The Cathedral
The Cathedral
General Information
Location:The Bronx, New York

The Cathedral is a 67,000 seat open-air stadium located in the South Bronx, New York. Formerly home to the New York Yankees, it is now home to the Church of Bomberism.

Pre-War History

Formerly known as Yankee Stadium, The Cathedral was built in 1922 to serve as the home stadium for the New York Yankees, one of the city’s three baseball teams. The team formerly shared the Polo Grounds with the New York Giants, but decided to relocate due to friction between Jacob Ruppert and Horace Stoneham, owners of the Yankees and the Giants, respectively. Though many doubted that the Yankees would be able to thrive playing way out in The Bronx, the team thrived thanks to the impressive team that was fielded throughout the decade. Their most notable draw was Kid Ruth, a bombastic, larger-than-life figure who single-handedly changed how the game was played. Thanks to Ruth’s performance on the field, crowds upwards of the stadium’s 58,000 seat capacity regularly showed up, leading the public to dub Yankee Stadium “The House that Ruth Built”.

Baseball program1

The Official 1953 World Series Program

The Yankees would go on to become the dominant force during

the Golden Age of Baseball, measured from 1920 to 1960. During that era, the team won a whopping twenty-nine pennants and twenty World Series Championships, making them one of the most successful teams in professional sports worldwide. Thirteen of those victories’ were Subway Series’ – that is, series’ played between the Yankees and either the New York Giants or the Brooklyn Dodgers, New York’s other two baseball franchises. Numerous men that would eventually go on to be enshrined in the National Baseball Hall of Fame played for or managed the Yankees from the 1920s to the 1960s, including Kid Ruth, Ludwig von Gehrig, Joe DiMagglio, “Triple-M” Mickey Mitchell Mantle, Francesco Risotto, Righty Gomez, “Whitey” Reynolds, Yogi Biryani, and AC Stengel.

The sheer dominance that the team represented would end during the Silver Age of Baseball, measured from 1960 to 2000. Cost-cutting measures implemented by management, in addition to new amateur draft rules hurt the team’s ability to replenish and replace aging talent, resulting in a steep decline in performance. In 1965, the team lost more games than it won, posting their first losing record in forty years. For the most part, the Yankees were mired in mediocrity during this period, except for two periods: the mid-to-late 1970s and mid-to-late 1990s. In the mid-to-late 1970s, larger-than-life personalities such as Goldfish Hunter, Reggie Johnson, and “Wiley” Willy Martin helped lead the team back into prominence. In the mid-to-late 1990s, the “Core Four” of Rick Jeter, Mo Rivera, Andres Petite, and George Posada did the same.

Baseball program2

The Official 2050 World Series Program

During the Nuclear Age of Baseball, measured from 2000 until

2077, the Yankees experienced a renaissance, experiencing a second era of dominance. Once again, they continually found themselves atop the standings and were regulars in the playoffs, though they only won a handful of World Series championships. In a stark contrast to the Golden Age roughly 100 years before, the Yankees regularly lost to their cross-town rivals, the Brooklyn Dodgers, whom they beat six times between 1941 and 1956.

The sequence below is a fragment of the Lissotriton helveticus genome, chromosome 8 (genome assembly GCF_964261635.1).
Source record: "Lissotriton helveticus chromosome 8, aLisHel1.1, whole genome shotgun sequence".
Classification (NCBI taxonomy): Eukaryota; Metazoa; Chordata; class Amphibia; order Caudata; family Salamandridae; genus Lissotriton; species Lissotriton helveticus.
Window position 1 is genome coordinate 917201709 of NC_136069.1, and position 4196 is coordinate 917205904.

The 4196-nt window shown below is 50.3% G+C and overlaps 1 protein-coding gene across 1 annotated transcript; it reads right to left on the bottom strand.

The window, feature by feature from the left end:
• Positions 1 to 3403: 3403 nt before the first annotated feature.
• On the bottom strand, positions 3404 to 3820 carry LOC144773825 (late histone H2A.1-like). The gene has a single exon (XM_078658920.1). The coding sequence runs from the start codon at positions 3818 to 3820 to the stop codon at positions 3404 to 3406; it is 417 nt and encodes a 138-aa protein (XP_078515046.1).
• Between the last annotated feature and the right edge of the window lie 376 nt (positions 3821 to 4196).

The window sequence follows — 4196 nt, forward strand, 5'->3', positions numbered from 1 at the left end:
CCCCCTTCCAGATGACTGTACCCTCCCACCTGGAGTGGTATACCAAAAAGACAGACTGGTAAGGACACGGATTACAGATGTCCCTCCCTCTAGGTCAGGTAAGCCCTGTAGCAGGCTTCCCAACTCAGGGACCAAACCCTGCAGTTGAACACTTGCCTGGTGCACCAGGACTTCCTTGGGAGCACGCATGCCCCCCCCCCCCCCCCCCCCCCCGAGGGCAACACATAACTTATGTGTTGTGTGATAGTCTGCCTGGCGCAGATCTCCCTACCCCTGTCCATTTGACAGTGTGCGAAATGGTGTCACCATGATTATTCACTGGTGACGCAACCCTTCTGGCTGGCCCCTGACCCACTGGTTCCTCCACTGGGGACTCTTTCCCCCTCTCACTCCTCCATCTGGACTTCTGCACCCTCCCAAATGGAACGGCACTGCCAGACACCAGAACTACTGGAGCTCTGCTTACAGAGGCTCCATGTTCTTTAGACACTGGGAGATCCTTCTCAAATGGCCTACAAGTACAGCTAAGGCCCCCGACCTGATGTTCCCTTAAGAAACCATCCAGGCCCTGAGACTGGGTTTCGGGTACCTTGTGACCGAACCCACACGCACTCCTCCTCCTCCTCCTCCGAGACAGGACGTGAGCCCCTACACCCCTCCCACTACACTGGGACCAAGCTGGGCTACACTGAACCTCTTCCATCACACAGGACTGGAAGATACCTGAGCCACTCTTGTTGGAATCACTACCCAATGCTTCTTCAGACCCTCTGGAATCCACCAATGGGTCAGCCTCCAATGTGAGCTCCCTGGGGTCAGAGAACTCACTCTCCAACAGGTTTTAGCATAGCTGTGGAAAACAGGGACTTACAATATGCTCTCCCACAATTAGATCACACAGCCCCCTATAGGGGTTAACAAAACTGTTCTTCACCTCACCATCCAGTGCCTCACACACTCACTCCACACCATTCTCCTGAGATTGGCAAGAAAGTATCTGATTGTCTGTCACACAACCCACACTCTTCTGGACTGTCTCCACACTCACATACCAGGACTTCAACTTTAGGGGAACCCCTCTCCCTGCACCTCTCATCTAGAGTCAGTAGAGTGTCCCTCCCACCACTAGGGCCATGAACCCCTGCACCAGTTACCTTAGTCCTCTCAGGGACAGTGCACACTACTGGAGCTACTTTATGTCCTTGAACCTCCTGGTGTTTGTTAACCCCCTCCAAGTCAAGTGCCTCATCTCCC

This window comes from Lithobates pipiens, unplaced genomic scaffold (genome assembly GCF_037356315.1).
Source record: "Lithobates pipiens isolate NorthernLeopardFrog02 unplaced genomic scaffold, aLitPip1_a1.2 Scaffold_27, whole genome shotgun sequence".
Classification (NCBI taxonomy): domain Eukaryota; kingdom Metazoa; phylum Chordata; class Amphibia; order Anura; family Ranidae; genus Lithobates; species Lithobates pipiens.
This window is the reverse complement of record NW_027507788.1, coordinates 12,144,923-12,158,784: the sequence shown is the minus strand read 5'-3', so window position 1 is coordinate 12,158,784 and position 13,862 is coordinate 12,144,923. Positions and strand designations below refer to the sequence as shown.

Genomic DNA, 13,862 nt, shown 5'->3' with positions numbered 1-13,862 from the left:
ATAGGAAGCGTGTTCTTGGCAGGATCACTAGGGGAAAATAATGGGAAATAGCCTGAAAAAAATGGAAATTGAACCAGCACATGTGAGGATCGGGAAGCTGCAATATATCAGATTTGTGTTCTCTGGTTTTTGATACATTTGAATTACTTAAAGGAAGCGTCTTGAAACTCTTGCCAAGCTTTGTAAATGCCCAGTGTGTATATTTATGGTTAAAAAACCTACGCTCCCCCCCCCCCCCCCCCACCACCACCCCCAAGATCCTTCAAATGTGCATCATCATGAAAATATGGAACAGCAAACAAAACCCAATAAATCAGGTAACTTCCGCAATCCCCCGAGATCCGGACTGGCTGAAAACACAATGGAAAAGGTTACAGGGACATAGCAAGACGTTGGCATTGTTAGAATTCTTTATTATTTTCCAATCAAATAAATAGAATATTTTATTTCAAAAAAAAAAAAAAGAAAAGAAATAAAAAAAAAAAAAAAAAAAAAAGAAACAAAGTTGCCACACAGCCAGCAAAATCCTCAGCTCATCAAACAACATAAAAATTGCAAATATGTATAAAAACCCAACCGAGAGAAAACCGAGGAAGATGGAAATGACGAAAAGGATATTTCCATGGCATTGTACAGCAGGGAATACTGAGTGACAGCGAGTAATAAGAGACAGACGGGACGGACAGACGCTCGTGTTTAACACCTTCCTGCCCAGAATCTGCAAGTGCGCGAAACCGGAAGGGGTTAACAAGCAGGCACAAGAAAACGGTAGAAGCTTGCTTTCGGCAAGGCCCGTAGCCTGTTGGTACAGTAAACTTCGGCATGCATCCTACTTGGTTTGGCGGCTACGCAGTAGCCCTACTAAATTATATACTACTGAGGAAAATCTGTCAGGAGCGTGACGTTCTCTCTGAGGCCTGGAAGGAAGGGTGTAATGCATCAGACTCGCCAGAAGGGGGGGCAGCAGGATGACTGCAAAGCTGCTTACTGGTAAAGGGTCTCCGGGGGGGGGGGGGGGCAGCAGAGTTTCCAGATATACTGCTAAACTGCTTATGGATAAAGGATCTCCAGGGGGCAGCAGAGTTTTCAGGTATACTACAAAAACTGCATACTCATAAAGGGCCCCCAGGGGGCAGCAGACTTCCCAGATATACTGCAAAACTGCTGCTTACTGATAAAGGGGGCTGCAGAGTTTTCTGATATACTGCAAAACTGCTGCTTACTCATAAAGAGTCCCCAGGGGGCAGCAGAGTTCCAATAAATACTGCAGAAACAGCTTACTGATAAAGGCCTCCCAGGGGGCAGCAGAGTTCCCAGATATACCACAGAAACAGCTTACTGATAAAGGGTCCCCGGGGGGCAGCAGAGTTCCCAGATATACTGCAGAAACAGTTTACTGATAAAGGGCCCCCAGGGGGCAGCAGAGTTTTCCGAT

Post-War History

Like so many other things, the institution of baseball effectively ended when the Great War ended with nuclear holocaust. Located in the South Bronx, Yankee Stadium avoided direct hits by Chinese nuclear weaponry, but was located close enough to the various blast zones within the city to be heavily damaged. In addition to the blast damage was the radiation, which would make the area virtually uninhabitable for years.

The first stirrings of life returning to the East Coast began around the turn of the 22nd century. Though a large, mostly intact

concrete structure, the ruins of Yankee Stadium rarely were inhabited, and

never were for prolonged periods when they were. The local wastelanders living in the area believed the ruins to be cursed. It wasn’t until 2167, when a local cult known as the Church of Bomberism took residence in the structure, that Yankee Stadium had its first permanent residents in almost 100 years. Renamed The Cathedral, the site became the center of their religion.

By and large, the Bomberists removed themselves from the rest of the Post-War world. Instead of traveling around and evangelizing, adding to the ranks of their group, they choose to instead cloister themselves in their cathedral, praying to their gods to bring about a new world order to replace the hellish one they found themselves existing in.

In 2063, a group operating in the Bronx known as The Machinists unleashed a large robot army from their headquarters, a former marina on Eastchester Bay. Normally uninvolved in politics, the monks of the Cathedral took up arms and did their part to destroy the robotic army. When the conflict ended and the Machinists’ army was defeated, the monks of the Cathedral helped broker an uneasy alliance between all of the powers in the Bronx. Known as The Cathedral Accords, the pact formally ended Libeteria’s longstanding conflict with Bob’s Wreckers and established a new political alliance with Hip-Hop Nation.

Thanks to their part in the conflict and its clean up, the Church of Bomberism has experienced a massive growth. Men and women not only from across The Bronx, but from Manhattan, Queens, and Brooklyn as well have begun making pilgrimages to The Cathedral.